Let me give an example of how directions are typically given here. A woman in your handcraft group has invited you to her house to talk about a new style of basket (and inevitably eat a heaping plate of simboro). You ask someone you know how to get to her house. "Oh yes!" they enthusiastically reply. "I know her! She's so-and-so's dad's cousin's sister! You know so-and-so in the next village over? Well her brother married your uncle's daughter and their son married so-and-so's mother's auntie's daughter!" Yes, yes, that's all fascinating and memorable of course but where is her house? "Ok, do you see that Naos tree up there? Her house is 'nother saed long wei'." Now here your months in the bush have taught you to pause. Even if you can determine which tree out of a dense mess of jungle vegetation that stretches on for miles is being referred to, the phrase "long wei" needs some illumination. In the muddled language that is Bislama "long wei" can either mean "over there" or quite literally "a hell of a long way away." You must clarify to determine whether your trip will require a packed lunch, a sleeping bag, or perhaps a week's supply of clean drinking water. Once the relative location and distance of the house is determined, you ask for detailed directions. "Take the path on top until you come to two coconut trees. Follow the path by the smol smol one. You'll go up a big hill then down a little one, up a little one again, and then down a sorta big one. Then you'll come across your uncle's cow - take the path to the right of the cow. Follow the path for a little bit more and you're there! It's the house with the natangurra roof."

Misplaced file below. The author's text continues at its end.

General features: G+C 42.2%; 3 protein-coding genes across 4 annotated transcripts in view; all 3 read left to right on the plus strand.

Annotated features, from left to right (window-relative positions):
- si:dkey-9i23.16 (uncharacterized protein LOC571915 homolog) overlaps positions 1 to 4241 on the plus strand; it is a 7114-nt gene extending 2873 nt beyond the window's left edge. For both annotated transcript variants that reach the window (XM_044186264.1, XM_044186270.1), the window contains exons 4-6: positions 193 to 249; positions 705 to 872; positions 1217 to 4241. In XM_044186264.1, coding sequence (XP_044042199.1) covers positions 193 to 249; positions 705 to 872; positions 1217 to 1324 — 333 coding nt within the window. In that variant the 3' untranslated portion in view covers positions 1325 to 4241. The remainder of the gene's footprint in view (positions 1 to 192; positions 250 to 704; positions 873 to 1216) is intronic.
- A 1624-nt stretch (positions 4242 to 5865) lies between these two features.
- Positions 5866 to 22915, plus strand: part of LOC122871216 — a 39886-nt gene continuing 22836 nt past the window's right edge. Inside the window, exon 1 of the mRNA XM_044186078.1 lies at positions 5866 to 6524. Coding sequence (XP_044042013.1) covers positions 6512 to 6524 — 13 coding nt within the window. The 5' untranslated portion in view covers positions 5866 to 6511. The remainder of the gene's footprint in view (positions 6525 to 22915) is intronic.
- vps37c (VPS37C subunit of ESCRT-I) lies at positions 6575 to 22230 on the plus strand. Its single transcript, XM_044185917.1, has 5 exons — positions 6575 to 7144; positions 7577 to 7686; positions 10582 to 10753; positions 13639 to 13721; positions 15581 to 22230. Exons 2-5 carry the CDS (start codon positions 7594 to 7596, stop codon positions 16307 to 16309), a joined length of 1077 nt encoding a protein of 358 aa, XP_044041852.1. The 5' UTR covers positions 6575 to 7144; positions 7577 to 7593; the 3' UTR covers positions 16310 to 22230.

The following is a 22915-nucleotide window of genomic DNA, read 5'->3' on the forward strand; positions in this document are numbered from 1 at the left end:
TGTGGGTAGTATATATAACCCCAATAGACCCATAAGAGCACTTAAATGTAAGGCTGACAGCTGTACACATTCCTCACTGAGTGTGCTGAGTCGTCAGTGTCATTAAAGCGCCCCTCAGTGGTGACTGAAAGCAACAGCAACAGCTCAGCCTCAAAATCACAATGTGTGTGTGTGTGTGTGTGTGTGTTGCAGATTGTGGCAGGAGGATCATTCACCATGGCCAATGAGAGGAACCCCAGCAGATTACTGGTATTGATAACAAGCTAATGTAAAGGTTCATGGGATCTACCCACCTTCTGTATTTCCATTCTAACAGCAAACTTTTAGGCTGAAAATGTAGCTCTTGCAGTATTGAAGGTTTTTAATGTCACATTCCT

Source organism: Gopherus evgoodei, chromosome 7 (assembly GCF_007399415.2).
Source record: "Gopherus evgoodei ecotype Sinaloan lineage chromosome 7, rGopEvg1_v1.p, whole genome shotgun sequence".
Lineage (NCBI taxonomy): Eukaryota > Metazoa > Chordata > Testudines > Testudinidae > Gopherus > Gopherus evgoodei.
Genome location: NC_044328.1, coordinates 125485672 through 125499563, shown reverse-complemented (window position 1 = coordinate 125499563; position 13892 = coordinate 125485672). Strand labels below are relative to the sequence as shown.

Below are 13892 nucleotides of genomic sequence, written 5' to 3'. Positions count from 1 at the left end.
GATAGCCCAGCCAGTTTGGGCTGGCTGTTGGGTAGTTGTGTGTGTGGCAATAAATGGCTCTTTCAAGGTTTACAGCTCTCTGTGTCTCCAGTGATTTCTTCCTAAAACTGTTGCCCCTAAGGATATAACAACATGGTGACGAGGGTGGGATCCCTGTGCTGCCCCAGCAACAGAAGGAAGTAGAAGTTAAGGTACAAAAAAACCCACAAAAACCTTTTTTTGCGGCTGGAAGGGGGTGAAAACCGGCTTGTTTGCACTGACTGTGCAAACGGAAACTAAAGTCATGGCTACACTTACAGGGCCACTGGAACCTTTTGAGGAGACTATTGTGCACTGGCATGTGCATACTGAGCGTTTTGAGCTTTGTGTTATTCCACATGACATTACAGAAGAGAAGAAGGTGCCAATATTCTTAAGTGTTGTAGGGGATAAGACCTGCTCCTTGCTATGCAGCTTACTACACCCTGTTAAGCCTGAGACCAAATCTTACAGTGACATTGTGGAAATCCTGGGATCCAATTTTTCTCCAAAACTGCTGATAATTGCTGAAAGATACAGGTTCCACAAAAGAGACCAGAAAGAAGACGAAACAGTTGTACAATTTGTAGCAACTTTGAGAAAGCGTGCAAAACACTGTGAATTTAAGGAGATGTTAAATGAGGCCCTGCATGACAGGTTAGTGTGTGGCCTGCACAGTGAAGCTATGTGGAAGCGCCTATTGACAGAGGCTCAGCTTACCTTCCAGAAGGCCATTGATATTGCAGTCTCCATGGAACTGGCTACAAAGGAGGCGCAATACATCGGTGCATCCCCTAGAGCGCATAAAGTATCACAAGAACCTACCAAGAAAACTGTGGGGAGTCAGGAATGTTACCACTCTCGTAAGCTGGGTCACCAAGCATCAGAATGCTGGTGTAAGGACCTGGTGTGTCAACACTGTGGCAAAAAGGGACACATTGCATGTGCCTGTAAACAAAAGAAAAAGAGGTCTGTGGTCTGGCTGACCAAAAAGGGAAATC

Although perhaps you're not quite clear on the details, you're confident this is as good as you'll get so you set off. Almost immediately you are confused. Where there are supposed to be two coconut trees there are three! All of various sizes! You're supposed to follow the smol smol one, but was that determined before the even smaller one started to grow? You pick one and take a chance. Things start to improve. You traverse the hills easily and after going down what's probably the "sorta big" hill you see the cow! You permit yourself a break and a celebratory drink of water. But then. . .right in front of your horrified eyes the cow moves! Now both paths are to the right of the cow! What to do? You consider giving up and in desperation ask the cow if she can at least direct you to the nearest pub, but the only response you get is a lazily hostile chewing of grass. You sigh thinking how good a Guiness sounds about now but there's nothing to do but pick a path and follow it. Soon you arrive in a clearing and see a house with a natangurra roof. That must be your cousin's auntie's grandma twice removed or whatever's house! But then you look around and see five more houses with natangurra roofs! Luckily at this moment a curious kid comes to stare at you and can be persuaded to show you the right house. You are welcomed with smiles and food and can finally relax. Until the trek back. . .